Finland and Sweden applied for NATO membership last year. Howevr, Turkey and then Hungary put obstacles on their accession to the alliance.
Finnish President Sauli Niinistö signed the laws on the country's accession to NATO at a ceremony held at the Government Palace, Yle reports.
"Here they are,” Niinistö told reporters after signing the documents and left the room.
The Finnish Parliament finally approved the decision to join the North Atlantic Alliance on March 1.
As many as 184 MPs voted for the decision, seven voted against it.
Finland and Sweden jointly applied for NATO membership in May. All members of the alliance — 30 countries in total — must approve their accession.
Turkey, which initially requested Stockholm and Helsinki to extradite members of the Kurdistan Workers' Party (PKK, banned by the Turkish authorities) proceeded to ratify Finland's application.
Hungarian MPs said in early March hat they were undecided about new NATO members. Prime Minister Viktor Orban initially promised to approve the applications of both Finland and Sweden, but later expressed his skepticism on the subject. Finland as a NATO member would have "more than a thousand kilometers of direct contact" with Russia.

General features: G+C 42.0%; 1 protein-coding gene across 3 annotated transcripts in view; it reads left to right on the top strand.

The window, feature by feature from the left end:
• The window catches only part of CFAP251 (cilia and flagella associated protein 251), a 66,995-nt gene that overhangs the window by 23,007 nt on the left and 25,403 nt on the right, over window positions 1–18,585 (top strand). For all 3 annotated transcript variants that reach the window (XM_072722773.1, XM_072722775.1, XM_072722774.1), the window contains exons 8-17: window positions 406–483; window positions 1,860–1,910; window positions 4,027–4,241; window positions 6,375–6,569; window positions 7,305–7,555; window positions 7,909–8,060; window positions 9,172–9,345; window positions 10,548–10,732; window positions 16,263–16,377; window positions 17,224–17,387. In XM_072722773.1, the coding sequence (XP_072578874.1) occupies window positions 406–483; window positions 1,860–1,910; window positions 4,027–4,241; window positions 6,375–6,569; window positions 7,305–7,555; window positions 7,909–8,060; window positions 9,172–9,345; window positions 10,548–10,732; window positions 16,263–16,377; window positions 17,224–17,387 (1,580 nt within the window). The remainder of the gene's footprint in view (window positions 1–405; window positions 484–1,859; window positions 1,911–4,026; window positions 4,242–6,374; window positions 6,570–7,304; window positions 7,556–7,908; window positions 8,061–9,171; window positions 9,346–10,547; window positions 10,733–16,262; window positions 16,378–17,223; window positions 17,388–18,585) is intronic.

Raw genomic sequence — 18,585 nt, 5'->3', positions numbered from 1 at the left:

The Swedish parliament also approved NATO membership for the country, but Sweden's complicated relations with Turkey became a problem for Stockholm.
In February, Turkey said that the Swedish authorities had not yet fulfilled their obligations to extradite terrorists, even though the parties achieved an adequate agreement at the NATO summit in Madrid. In January, Turkish President Recep Tayyip Erdogan was infuriated with the act conducted by Rasmus Paludan, the leader of the Danish far-right political party Hard Line, who burned the Koran in Stockholm. The Turkish leader did not rule out that he would make a decision that would "shock" Sweden.
As for Russia, Moscow does not see any threat coming from Sweden's and Finland's NATO membership, the Kremlin said.
"Firstly, we do not have any disputes with these countries. These countries never claimed to be "anti-Russia". They did not pose a threat to us — accordingly, there was no threat coming from them,” said Dmitry Peskov, press secretary of the Russian president.
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